Independents (61 percent), Democrats (59 percent), and men (58 percent) were most likely to endorse legalization, while women (48 percent) and Republicans (33 percent) were least supportive.

    When asked whether patients ought to be able to access cannabis for medicinal purposes, public support rose to 88 percent. This November, Florida voters will decide on a proposed constitutional amendment that seeks to legalize and regulate the dispensing of cannabis to authorized patients. Because the measure seeks to amend the state constitution, 60 percent of voters must decide in favor of it before it may be enacted.

    According to the poll, 45 percent of Florida voters — including 62 percent of those between the ages of 50 and 64 — acknowledge having tried cannabis.

    The survey possesses a margin of error of +/- 2.6 percentage points.

  • by Paul Armentano, NORML Deputy Director April 28, 2014

    Colorado voters do not have buyers’ remorse.

    The majority of Colorado voters believe that legalizing cannabis has been “good” for the state and 54 percent say they support the new laws regulating the plant’s retail production and sale, according to the results of a Quinnipiac University poll released today.

    Fifty-five percent
    of voters approved Amendment 64 in November 2012, which allows for the personal possession and cultivation of cannabis by those age 21 and older. Separate provisions in the measure also allow for the state-licensed commercial production and retail sale of cannabis and cannabis-infused products. Retail cannabis sales began on January 1 of this year.

    Other results released by the Quinnipiac University poll include:

    49 percent of voters admit they’ve tried marijuana, but only 15 percent admit using it since it became legal January 1;

    Driving has not become more dangerous because of legalized marijuana, voters say 54 – 39 percent;

    Legalized marijuana will save the state and taxpayers a significant amount of money, voters say 53 – 41 percent;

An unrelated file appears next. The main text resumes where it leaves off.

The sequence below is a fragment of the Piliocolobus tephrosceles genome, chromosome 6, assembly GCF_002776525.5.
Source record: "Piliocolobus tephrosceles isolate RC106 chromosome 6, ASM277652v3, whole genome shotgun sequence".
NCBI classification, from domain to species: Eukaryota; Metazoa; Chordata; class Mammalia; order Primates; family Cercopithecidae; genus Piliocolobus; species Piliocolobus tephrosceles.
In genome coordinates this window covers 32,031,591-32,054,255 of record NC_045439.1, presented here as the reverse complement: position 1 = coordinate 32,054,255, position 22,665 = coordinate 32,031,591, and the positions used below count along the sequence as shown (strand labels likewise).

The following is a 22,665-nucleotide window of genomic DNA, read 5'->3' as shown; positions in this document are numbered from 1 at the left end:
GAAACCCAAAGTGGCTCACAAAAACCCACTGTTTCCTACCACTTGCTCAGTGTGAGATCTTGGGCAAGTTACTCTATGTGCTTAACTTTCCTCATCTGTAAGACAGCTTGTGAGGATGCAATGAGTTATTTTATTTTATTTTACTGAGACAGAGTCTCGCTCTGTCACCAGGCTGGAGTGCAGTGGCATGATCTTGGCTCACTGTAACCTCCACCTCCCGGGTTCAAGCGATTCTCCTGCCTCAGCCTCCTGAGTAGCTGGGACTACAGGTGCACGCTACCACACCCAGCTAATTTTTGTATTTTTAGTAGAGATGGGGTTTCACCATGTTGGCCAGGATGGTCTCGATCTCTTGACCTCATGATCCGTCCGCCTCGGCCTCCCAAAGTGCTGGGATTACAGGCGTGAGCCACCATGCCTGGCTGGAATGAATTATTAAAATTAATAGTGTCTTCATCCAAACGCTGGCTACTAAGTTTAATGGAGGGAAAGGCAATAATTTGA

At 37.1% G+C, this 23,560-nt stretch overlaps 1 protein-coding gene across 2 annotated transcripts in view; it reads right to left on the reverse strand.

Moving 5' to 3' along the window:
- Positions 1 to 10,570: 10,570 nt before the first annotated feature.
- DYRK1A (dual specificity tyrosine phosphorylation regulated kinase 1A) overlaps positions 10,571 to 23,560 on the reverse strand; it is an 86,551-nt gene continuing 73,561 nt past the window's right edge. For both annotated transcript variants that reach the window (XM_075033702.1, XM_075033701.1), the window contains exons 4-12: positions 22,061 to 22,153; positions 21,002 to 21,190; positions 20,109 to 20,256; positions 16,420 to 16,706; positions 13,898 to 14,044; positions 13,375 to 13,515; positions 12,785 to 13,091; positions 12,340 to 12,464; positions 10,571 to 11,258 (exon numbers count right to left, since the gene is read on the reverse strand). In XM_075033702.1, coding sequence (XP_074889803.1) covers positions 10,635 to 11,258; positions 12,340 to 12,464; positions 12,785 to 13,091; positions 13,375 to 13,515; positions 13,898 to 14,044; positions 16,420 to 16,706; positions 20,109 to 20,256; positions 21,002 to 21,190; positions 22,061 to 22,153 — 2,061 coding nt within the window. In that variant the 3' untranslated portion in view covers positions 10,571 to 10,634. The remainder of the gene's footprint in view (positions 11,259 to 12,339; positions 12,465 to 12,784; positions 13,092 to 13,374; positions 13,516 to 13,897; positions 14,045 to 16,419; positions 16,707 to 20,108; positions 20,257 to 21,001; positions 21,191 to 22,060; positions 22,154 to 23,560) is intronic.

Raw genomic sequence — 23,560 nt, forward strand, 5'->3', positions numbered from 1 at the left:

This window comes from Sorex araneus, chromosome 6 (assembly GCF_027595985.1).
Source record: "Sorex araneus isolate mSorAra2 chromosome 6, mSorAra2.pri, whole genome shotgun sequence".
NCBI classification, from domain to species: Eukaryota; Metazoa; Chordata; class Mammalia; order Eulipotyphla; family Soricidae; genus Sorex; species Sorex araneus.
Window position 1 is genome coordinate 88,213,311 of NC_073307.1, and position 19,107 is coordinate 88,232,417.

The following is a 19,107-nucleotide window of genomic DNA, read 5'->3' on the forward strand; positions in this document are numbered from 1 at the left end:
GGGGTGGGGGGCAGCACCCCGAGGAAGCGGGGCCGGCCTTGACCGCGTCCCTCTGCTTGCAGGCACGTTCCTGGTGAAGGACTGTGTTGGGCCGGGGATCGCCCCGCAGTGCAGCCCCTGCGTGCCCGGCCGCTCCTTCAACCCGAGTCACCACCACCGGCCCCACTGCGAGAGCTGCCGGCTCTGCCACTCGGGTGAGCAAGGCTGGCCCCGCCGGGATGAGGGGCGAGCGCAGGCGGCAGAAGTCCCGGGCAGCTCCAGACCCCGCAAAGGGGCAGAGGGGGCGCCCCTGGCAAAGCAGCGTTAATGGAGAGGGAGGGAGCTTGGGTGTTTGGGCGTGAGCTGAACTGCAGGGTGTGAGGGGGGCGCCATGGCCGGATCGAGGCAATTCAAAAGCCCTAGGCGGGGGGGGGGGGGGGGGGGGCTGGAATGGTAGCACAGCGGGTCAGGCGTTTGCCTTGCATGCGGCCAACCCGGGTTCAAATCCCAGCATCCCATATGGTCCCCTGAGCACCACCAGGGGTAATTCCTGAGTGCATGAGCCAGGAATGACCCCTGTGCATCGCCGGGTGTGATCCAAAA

Legalized marijuana will have a positive impact on the state’s criminal justice system, voters say 50 – 40 percent;

    Legalized marijuana “increases personal freedoms in a positive way,” voters say 53 – 44 percent;

    Legalized marijuana has not “eroded the moral fiber” of people in Colorado, voters say 67 – 30 percent.

    A strong majority of Democrats (69 percent) and Independents (56 percent), but not Republicans (28 percent) said that the passage of marijuana legalization has been good for the state.

    The Quinnipiac poll possesses a margin of error of +/- 2.7 percentage points.

  • by Erik Altieri, NORML Communications Director April 5, 2014

    A survey released this week by the publication Law Officer revealed that a majority of law enforcement officers want to see our country’s marijuana laws reformed.

    The poll, which questioned over 11,000 law enforcement officers regarding their opinions on drug policy, revealed that just over 64% believed our marijuana laws needed to be relaxed in some form. When asked “Do you believe possession of marijuana for personal use should…” and presented with several options, 35.68% of respondents stated that marijuana be legalized, regulated and taxed, 10.84% chose that it should be be legalized for medical reasons and with a doctor’s prescription only, 14.24% said it should continue to be illegal but only punished via fines (no incarceration), and 3.68% said marijuana should simply be decriminalized. Only 34.7% believed marijuana should continue to be illegal with the criminal penalties that are currently in place.

    “This poll reveals that support for marijuana prohibition is eroding even amongst those who are serving on the front lines enforcing it,” stated NORML Communications Director Erik Altieri, “When a majority of the American people and most of those tasked with implementing a law disagree with it in principle, it is time to change that law.”

    You can view the full results of this survey here.

    “Prohibition cannot be enforced for the simple reason that the majority of the American people do not want it enforced and are resisting its enforcement. That being so, the orderly thing to do under our form of government is to abolish a law that cannot be enforced, a law which the people of the country do not want enforced.” – New York Mayor Fiorello La Guardia on alcohol prohibition.